Thursday, February 09, 2006

Heart Attack: A Choice? (INTERHEART Study)

While researching an alternative therapy for cholesterol reduction (post to come), I stumbled upon this study in the Lancet (requires free registration):

Effect of potentially modifiable risk factors associated with myocardial infarction in 52 countries (the INTERHEART study)

It's not breaking news, in fact it's over a year old. And the gist isn't anything you couldn't conjure in your sleep. What struck me was the breadth of it, in both number of subjects and variety of population. It included almost 30,000 people from 52 countries - men and women, young and old, from every inhabited continent, representing almost every racial and ethnic group on the planet.

What's stunning is their implication that over 90% of heart attacks worldwide are preventable. Prior to this it was thought that 50% of heart attacks were caused by some combination of the 9 modifiable risk factors in this study, and the remaining 50% were caused by unexplained phenomenon - maybe something in the environment, maybe an inborn error of metabolism, who knows.

Now we know. Here are the 9 risk factors that the INTERHEART study claimed were responsible for over 90% of heart attacks:

Each of these risk factors was found, by itself, to be predictive of heart failure.

Here are a few notes about the above table:
  1. PAR is the Population Attributable Risk. Note the combined PAR of 90.4 - meaning, when all factors were analyzed together, they accounted for 90.4% of the risk for heart attack in this population.
  2. The Odds Ratio (OR) is the probability or odds of an event (heart attack) occurring when exposured to a given risk factor, compared to a control. An OR of less than 1 indicates a protective effect.
  3. Regarding that cholesterol measure: ApoB, or apolipoprotein B, is a type of protein found in LDL (and other non-HDL cholesterol carriers), and has come to be regarded as more predictive of atherosclerosis than the LDL measurement alone. ApoA1, or apolipoprotein A1, is a type of protein found in HDL. ApoB/ApoA1 may replace LDL/HDL in the future.
  4. The smoking factor included "individuals who smoked any tobacco in the previous 12 months." So, your risk is still pretty high if you quit less than a year ago.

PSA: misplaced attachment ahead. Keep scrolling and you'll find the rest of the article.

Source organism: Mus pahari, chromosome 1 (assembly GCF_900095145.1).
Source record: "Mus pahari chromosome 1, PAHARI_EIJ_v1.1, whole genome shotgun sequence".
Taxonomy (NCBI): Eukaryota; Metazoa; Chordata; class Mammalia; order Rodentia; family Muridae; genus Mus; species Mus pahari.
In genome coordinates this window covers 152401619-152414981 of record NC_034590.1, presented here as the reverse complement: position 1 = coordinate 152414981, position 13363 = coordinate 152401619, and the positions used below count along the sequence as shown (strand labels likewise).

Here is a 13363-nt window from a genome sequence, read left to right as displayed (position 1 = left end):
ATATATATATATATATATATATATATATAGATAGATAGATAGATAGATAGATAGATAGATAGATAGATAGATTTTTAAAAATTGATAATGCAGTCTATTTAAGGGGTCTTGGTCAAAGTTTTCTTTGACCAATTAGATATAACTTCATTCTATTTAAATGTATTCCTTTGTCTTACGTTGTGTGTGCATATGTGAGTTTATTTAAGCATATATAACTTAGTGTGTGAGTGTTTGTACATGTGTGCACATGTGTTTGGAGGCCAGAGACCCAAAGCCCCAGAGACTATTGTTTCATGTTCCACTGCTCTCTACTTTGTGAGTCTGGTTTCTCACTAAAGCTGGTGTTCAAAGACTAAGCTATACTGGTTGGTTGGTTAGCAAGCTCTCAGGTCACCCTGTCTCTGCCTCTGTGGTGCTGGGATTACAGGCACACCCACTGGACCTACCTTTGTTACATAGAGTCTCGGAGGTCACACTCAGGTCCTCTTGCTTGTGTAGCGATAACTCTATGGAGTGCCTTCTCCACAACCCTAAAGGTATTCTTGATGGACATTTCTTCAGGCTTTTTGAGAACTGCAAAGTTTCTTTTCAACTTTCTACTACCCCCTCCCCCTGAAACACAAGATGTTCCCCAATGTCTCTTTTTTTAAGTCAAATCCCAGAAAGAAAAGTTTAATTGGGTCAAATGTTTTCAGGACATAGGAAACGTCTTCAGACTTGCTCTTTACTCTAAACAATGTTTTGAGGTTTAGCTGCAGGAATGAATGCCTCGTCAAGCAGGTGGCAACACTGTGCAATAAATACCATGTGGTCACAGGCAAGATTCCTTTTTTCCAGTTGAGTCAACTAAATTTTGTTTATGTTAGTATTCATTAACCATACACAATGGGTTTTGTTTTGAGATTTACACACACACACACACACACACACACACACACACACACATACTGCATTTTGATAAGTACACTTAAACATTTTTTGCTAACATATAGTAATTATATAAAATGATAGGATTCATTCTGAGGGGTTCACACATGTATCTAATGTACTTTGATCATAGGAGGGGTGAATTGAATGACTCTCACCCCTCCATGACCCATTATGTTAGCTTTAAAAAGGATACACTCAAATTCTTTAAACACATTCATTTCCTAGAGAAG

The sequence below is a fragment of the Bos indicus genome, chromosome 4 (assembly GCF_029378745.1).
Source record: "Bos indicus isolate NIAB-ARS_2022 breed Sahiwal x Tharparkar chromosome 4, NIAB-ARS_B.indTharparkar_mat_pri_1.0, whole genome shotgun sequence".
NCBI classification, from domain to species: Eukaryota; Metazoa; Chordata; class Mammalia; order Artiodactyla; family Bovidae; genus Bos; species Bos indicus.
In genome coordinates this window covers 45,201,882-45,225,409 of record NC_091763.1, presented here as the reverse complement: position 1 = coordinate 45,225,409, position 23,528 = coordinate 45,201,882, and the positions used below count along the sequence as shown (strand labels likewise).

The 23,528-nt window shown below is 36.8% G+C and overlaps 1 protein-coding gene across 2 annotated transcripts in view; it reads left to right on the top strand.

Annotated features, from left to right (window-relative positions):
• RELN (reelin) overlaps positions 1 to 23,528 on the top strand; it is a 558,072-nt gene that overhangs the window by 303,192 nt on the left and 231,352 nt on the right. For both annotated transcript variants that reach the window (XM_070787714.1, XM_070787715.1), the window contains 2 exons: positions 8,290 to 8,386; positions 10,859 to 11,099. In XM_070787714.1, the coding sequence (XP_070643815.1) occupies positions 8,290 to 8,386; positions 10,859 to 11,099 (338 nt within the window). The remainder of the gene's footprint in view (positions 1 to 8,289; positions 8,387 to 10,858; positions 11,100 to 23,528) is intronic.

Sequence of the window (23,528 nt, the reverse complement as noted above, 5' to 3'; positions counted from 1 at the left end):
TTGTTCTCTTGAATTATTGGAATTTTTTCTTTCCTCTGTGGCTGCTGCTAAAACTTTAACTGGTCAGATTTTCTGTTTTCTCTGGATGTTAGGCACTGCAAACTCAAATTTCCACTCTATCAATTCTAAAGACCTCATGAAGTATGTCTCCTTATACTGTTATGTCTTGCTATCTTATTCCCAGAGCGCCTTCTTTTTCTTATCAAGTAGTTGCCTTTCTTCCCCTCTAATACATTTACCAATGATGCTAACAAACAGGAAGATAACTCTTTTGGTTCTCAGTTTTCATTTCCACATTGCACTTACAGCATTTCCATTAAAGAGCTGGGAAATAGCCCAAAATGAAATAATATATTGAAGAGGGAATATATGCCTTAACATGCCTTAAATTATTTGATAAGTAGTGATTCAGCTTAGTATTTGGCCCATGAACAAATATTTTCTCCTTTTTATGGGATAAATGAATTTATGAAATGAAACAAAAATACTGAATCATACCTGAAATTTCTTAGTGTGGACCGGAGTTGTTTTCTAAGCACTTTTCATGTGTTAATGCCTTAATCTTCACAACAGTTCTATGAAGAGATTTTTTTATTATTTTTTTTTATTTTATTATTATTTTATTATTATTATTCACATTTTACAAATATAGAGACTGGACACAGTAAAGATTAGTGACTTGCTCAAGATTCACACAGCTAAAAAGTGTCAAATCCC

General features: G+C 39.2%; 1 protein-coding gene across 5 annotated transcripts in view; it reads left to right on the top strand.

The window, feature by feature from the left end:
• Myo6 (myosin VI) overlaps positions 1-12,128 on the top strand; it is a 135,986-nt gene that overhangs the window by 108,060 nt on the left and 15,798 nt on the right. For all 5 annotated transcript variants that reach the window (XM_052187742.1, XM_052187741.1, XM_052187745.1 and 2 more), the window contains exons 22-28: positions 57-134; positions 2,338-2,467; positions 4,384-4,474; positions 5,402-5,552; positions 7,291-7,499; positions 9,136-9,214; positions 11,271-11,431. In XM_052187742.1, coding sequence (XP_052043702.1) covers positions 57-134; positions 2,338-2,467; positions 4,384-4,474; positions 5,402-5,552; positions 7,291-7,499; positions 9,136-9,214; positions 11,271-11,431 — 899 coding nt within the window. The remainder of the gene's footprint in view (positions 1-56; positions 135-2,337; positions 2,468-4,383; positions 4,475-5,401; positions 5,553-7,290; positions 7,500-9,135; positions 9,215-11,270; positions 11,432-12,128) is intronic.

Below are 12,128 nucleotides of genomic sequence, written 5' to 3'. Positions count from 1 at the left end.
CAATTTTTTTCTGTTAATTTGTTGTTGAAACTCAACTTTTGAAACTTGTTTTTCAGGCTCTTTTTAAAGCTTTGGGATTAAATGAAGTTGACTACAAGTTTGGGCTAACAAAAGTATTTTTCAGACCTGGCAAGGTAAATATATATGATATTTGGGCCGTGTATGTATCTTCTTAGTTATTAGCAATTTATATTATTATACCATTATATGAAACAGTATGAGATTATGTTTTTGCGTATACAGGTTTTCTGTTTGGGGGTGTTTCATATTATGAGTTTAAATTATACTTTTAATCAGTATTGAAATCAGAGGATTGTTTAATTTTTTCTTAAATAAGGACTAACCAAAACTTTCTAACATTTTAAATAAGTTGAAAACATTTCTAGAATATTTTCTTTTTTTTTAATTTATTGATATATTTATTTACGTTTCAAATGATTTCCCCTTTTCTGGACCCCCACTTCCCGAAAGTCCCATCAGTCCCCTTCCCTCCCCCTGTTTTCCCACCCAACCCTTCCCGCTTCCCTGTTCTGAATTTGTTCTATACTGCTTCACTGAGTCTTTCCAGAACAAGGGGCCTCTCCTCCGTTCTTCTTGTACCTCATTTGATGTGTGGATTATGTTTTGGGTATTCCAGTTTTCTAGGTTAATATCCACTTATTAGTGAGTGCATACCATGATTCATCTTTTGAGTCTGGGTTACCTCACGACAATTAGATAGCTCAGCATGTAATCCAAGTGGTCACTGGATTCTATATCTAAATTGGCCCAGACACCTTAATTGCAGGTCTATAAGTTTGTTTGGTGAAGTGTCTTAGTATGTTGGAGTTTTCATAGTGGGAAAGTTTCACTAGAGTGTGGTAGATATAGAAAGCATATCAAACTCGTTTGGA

5. Psychosocial factors included measures of depression, stress at work or home, financial stress, stressful life events, and feeling of control. Why this one didn't rank first is beyond me.
  6. Abdominal obesity is indicated by a high waist-to-hip ratio.
  7. Hypertension = chronic high blood pressure.
  8. The PAR for diabetes (risk attributable to diabetes) would probably be much higher if there weren't so many undiagnosed cases worldwide. The same is true for the hypertension PAR, especially since they used self-reported figures.
  9. The above figures were adjusted for age, sex, smoking, and all other risk factors.
Each region and ethnic group had its unique risk list, and men scored differently from women, young from old, etc. But when all were grouped together, the top 2 factors - responsible for about 2/3's of all heart attacks - were smoking and unhealthy cholesterol levels.

Every one of these 9 factors is, by and large, within our control. But a claim that might be drawn from these findings - that heart attacks are a result of choices we make - is a claim no cardiovascular disease patient wants to hear, nor one an adroit healthcare professional is likely to share with you - not after the fact, anyway.

Dr. Jean-Pierre Després, a discussant at the presentation of the INTERHEART research, expressed his personal outrage: "Mankind is doing a good job of killing itself."

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